FAQ about Service Dogs:
What is a service dog?
A service animal is any dog that is individually trained to do work or perform tasks for the benefit of a person with a disability including a physical, sensory, psychiatric, intellectual, or other mental disability. The work or tasks performed by a service dog must be directly related to a person’s disability. Examples of work tasks include, but are not limited to, assisting persons who are blind with navigation, alerting persons who are deaf to sounds, retrieving items such as medicine, and helping persons with psychiatric and neurological disabilities by preventing or interrupting impulsive or destructive behaviors.
Service dogs are not pets or emotional support animals, they are highly trained animals that provide assistance to persons with diagnosed disabilities.
How should a service dog behave on the bus?
When service dogs are on a Wave vehicle they are “at work” performing important and sometimes life saving tasks for their owner, or they are siting/lying quietly at the foot or side of the owner’s chair waiting for a command. They should only move about if they are performing a task for their owner- such as picking up a dropped bus ticket or pulling a wheelchair. You may not even know a service dog is on board the vehicle. Service dogs are on a leash and under the control of their owner at all times. Please do not touch or otherwise distract a service dog from its work.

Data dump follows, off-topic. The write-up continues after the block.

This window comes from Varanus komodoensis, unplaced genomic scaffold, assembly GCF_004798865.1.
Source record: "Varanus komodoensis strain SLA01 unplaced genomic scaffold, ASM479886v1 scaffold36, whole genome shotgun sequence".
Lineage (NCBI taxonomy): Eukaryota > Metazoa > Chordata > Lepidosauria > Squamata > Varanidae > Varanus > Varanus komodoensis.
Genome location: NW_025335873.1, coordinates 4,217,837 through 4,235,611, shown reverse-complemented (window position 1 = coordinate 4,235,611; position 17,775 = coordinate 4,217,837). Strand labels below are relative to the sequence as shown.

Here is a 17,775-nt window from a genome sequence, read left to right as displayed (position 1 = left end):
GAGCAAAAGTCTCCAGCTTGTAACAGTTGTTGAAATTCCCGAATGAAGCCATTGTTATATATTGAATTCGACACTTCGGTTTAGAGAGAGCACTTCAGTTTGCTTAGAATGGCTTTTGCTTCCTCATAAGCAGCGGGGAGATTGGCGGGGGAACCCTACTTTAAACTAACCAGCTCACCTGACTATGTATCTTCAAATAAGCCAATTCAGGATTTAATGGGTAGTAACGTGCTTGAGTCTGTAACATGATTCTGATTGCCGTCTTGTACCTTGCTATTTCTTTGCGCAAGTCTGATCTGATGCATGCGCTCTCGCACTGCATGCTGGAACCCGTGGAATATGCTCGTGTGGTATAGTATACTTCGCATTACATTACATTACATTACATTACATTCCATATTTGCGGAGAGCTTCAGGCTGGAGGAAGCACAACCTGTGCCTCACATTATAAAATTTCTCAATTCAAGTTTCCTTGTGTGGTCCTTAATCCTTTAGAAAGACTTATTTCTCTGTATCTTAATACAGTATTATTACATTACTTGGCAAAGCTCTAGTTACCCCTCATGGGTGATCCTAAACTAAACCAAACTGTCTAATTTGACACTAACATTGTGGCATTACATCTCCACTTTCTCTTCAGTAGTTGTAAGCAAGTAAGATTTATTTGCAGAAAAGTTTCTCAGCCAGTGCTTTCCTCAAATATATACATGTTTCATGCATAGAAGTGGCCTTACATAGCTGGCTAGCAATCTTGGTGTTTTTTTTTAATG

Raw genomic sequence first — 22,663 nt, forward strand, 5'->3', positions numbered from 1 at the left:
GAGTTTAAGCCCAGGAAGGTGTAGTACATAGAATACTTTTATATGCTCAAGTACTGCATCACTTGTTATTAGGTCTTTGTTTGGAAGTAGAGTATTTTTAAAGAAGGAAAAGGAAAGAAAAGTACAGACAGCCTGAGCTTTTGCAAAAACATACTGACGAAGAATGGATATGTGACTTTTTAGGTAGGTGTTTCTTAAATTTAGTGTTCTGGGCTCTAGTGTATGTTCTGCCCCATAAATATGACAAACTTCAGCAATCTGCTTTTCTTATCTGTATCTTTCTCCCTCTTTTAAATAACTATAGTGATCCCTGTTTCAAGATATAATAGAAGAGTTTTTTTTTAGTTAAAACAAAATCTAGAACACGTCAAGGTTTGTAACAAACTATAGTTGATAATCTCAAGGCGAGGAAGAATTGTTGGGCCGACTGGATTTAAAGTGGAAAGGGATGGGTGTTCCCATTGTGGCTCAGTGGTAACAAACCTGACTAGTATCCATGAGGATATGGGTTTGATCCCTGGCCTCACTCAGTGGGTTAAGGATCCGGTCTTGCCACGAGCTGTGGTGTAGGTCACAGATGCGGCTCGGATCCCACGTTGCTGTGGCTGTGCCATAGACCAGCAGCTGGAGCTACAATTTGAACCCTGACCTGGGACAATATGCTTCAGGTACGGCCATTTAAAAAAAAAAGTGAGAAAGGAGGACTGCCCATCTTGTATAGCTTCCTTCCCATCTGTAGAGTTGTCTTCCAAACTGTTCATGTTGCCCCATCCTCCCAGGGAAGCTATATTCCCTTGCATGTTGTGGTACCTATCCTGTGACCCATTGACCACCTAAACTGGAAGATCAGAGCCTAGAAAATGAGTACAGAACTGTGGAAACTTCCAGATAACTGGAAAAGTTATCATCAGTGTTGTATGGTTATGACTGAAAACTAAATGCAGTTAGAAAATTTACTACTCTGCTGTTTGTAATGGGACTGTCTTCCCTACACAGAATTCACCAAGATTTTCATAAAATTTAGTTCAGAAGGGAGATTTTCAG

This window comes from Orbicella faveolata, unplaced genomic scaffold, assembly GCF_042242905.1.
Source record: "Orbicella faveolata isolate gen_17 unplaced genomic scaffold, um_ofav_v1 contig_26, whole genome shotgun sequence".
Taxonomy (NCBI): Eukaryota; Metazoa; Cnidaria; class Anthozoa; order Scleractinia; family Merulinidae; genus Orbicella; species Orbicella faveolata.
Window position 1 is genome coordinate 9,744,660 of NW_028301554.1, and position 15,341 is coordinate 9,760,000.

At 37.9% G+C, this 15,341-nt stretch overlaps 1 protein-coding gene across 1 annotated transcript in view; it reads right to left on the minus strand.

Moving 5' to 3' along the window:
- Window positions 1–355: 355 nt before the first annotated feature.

What happens if someone tries to bring a pet or an emotional support animal on the bus?
Pets and emotional support animals are not allowed on any Wave Transit vehicle. If the driver determines that a dog is a pet, or an emotional support animal, the dog will not be allowed to board the vehicle. If the determination is made after the customer and dog have boarded (the dog becomes aggressive, barks incessantly, or otherwise behaves in a way a service dog should not or causes a safety concern), the driver is authorized to ask the customer to remove the dog from the bus at the next stop.